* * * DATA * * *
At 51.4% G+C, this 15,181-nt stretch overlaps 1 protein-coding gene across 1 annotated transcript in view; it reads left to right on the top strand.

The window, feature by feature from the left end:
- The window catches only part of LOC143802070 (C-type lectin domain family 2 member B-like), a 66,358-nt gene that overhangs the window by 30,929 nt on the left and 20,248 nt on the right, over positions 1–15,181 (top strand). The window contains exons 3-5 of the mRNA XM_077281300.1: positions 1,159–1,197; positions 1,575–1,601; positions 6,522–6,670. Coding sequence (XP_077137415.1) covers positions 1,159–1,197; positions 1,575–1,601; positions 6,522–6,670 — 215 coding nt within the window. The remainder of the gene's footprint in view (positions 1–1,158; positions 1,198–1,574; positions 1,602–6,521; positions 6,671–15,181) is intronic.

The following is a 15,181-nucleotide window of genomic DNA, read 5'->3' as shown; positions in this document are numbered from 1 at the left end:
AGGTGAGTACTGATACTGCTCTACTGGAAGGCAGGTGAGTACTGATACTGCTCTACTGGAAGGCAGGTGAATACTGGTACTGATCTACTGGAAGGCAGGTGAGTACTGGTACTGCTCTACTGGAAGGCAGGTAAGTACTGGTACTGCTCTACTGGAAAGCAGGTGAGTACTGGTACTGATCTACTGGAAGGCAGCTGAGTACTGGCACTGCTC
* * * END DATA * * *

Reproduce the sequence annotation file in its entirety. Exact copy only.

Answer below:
At 51.4% G+C, this 15,181-nt stretch overlaps 1 protein-coding gene across 1 annotated transcript in view; it reads left to right on the top strand.

The window, feature by feature from the left end:
- The window catches only part of LOC143802070 (C-type lectin domain family 2 member B-like), a 66,358-nt gene that overhangs the window by 30,929 nt on the left and 20,248 nt on the right, over positions 1–15,181 (top strand). The window contains exons 3-5 of the mRNA XM_077281300.1: positions 1,159–1,197; positions 1,575–1,601; positions 6,522–6,670. Coding sequence (XP_077137415.1) covers positions 1,159–1,197; positions 1,575–1,601; positions 6,522–6,670 — 215 coding nt within the window. The remainder of the gene's footprint in view (positions 1–1,158; positions 1,198–1,574; positions 1,602–6,521; positions 6,671–15,181) is intronic.

The following is a 15,181-nucleotide window of genomic DNA, read 5'->3' as shown; positions in this document are numbered from 1 at the left end:
AGGTGAGTACTGATACTGCTCTACTGGAAGGCAGGTGAGTACTGATACTGCTCTACTGGAAGGCAGGTGAATACTGGTACTGATCTACTGGAAGGCAGGTGAGTACTGGTACTGCTCTACTGGAAGGCAGGTAAGTACTGGTACTGCTCTACTGGAAAGCAGGTGAGTACTGGTACTGATCTACTGGAAGGCAGCTGAGTACTGGCACTGCTC